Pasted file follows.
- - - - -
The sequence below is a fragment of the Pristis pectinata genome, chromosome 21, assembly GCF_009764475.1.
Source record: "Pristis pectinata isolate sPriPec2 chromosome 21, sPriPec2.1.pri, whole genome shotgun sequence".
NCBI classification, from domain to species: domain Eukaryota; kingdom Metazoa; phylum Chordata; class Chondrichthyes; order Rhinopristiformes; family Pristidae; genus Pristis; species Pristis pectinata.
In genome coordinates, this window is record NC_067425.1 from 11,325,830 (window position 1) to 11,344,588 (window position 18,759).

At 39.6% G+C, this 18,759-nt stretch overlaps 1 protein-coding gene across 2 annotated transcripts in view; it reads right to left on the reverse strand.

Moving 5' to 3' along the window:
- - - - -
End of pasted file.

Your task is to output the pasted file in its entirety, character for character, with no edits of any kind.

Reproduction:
The sequence below is a fragment of the Pristis pectinata genome, chromosome 21, assembly GCF_009764475.1.
Source record: "Pristis pectinata isolate sPriPec2 chromosome 21, sPriPec2.1.pri, whole genome shotgun sequence".
NCBI classification, from domain to species: domain Eukaryota; kingdom Metazoa; phylum Chordata; class Chondrichthyes; order Rhinopristiformes; family Pristidae; genus Pristis; species Pristis pectinata.
In genome coordinates, this window is record NC_067425.1 from 11,325,830 (window position 1) to 11,344,588 (window position 18,759).

At 39.6% G+C, this 18,759-nt stretch overlaps 1 protein-coding gene across 2 annotated transcripts in view; it reads right to left on the reverse strand.

Moving 5' to 3' along the window: